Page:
1. First Things First.  The ministry of healing requires clear priorities.  The First Commandment is always the First Commandment.  “Thou shalt have no other gods before Me.”  “Let God be God,” is redundant.  God IS
    We're all in this together, at least until they colonize the moon.

    God.  The only question is, “Will we rail against God and the universe and the Way It REALLY Is or not?”   All of our spiritual traditions say God doesn’t care for human deities running around lording themselves over the rest of us.  This keeps motives clear, priorities arranged and a healthy dose of humility in all of our efforts.

  2. Caring IS change.   We are changed the moment we care.  The poor are my neighbors, friends, or estranged kin, not problems to be eliminated or solved.  Helmut Thielicke, the theologian, once said that sin entered the world when God was first spoken of in the third person by Satan:  “Did God REALLY say?”  Maybe the same is true of our neighbors—when we talk about them in place of “I-Thou,” as Martin Buber called it, we get, well, what we have.  Listening, being present, loving our neighbors has already changed the conversation.  Until you care, nothing changes.  Not caring is a tempting way of protecting from the hurt, but it is ultimately impossible for being really alive.
  3. Politics alone cannot heal.  It can facilitate genuine healing or get in its way.  The same can be said of all the “principalities and powers”—economy, power, business, civic life, and even religion.  They are instruments to occasionally use but never of eternal value for themselves.  Sometimes it is the obstacle to go around, sometimes the opposition to ignore but never a god in whom we trust wholly.  Politics is pretty important, which is why it is always overestimating itself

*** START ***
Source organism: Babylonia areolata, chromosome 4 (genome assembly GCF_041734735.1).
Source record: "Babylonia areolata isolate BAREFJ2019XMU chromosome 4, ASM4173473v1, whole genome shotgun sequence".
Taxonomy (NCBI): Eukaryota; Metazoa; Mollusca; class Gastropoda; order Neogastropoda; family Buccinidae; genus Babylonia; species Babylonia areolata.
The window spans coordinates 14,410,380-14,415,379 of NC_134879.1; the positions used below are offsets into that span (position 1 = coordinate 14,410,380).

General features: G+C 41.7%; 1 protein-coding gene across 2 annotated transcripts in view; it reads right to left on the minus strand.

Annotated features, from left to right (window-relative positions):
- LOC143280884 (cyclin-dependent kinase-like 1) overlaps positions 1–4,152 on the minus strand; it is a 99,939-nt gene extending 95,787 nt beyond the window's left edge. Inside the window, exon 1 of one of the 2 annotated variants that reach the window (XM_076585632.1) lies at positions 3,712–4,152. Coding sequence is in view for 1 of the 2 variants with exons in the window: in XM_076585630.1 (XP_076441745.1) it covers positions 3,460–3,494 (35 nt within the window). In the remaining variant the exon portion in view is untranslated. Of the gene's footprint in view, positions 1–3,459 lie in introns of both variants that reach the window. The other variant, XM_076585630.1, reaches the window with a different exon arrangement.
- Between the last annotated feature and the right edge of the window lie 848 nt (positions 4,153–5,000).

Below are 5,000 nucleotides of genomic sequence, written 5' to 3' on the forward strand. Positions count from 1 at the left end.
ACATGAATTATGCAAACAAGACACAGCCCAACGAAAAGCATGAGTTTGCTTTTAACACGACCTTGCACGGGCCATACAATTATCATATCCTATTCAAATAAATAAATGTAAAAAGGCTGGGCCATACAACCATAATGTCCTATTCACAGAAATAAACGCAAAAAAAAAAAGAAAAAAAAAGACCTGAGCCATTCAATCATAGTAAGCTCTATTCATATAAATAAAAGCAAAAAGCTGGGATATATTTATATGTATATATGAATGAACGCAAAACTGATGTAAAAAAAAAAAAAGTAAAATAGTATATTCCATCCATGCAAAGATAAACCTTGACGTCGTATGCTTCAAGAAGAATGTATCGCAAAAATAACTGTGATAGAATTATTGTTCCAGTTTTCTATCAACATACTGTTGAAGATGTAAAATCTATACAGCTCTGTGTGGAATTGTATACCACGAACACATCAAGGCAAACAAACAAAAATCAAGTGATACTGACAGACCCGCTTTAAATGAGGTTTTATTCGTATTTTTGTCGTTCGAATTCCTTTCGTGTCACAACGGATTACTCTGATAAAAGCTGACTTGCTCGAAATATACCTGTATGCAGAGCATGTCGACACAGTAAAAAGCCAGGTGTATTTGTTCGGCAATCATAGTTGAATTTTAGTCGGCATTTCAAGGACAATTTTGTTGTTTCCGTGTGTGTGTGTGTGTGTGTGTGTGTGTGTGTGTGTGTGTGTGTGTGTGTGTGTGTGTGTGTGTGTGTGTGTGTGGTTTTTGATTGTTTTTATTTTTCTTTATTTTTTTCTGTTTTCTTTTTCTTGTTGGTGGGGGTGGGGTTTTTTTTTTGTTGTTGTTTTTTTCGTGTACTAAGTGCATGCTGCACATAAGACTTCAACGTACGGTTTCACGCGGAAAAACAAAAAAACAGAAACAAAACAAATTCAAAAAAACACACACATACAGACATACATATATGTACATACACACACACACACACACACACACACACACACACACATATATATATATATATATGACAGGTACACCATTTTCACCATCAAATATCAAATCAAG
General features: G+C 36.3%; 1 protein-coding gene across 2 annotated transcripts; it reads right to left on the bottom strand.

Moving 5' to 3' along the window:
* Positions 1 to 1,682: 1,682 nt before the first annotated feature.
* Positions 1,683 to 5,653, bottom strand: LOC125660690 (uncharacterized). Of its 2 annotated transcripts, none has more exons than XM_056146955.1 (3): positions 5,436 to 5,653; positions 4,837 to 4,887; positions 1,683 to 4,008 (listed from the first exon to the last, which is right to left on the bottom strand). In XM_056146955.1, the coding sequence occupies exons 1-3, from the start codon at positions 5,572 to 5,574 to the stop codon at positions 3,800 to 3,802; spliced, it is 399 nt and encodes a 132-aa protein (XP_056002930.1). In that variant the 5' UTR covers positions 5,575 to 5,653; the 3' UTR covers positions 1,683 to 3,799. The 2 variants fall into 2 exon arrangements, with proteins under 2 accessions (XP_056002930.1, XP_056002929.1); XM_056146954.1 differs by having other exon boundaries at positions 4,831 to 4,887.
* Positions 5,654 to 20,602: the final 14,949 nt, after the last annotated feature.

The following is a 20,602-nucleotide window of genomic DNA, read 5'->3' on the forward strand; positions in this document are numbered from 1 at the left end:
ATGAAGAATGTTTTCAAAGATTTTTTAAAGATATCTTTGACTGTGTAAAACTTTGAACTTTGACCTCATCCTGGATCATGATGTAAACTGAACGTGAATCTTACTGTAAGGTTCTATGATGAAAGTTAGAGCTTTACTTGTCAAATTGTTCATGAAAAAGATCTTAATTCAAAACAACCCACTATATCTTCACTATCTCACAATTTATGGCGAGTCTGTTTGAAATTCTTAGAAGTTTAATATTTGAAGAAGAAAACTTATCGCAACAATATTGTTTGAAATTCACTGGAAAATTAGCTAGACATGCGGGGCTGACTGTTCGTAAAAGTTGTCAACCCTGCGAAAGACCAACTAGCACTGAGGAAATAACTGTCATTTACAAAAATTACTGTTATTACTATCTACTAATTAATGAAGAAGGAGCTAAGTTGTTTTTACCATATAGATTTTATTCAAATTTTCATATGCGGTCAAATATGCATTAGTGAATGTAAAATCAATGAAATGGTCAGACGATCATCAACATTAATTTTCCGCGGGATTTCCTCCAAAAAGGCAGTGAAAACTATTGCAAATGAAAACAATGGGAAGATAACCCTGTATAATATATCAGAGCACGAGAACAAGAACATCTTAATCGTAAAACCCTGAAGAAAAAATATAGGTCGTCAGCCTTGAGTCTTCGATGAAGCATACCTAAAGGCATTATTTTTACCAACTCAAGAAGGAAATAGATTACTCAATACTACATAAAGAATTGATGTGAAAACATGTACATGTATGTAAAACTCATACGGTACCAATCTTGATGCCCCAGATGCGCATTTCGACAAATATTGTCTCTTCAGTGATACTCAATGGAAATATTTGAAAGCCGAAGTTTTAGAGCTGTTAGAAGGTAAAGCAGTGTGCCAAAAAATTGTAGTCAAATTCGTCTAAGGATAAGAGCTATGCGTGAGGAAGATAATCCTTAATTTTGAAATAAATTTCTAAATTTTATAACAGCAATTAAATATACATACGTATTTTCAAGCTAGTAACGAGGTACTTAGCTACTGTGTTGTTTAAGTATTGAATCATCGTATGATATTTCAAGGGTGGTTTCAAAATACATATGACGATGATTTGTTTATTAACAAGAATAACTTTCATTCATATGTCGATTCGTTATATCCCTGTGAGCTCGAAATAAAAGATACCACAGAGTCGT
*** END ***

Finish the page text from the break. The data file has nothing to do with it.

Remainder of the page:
4. Epiphanies are doorways!  Real change begins with ideas, relationships, and genuine connection.  Money, power and importance can only follow them if the change is genuine and the commitment unwaivering.  Money, fame, and power are not usually agents of change so much as instruments of resistance.  They get on board when it suits them, and left to themselves tend to prefer comfort, control and micromanaging (i.e., spiritual anesthesia).  Because change will always bring the Unholy Trio into question, they become anxious because they will decrease if things do change.  They do not like this, but sometimes the numbers just aren’t with them any more.  Epiphanies are fast track connections.
  5. The Power of the Question.  Before transformation was the question and it must be asked by right person at the right time.  “Questioning” can be a somewhat self-righteous exercise, however, even a delusional self-perception (this was franchised in the United States in the 1970s, causing the number of people who were at Woodstock to quadruple).  Real questions, like real change, have the element of self-involved investment/caring/suffering.

Part Two tomorrow…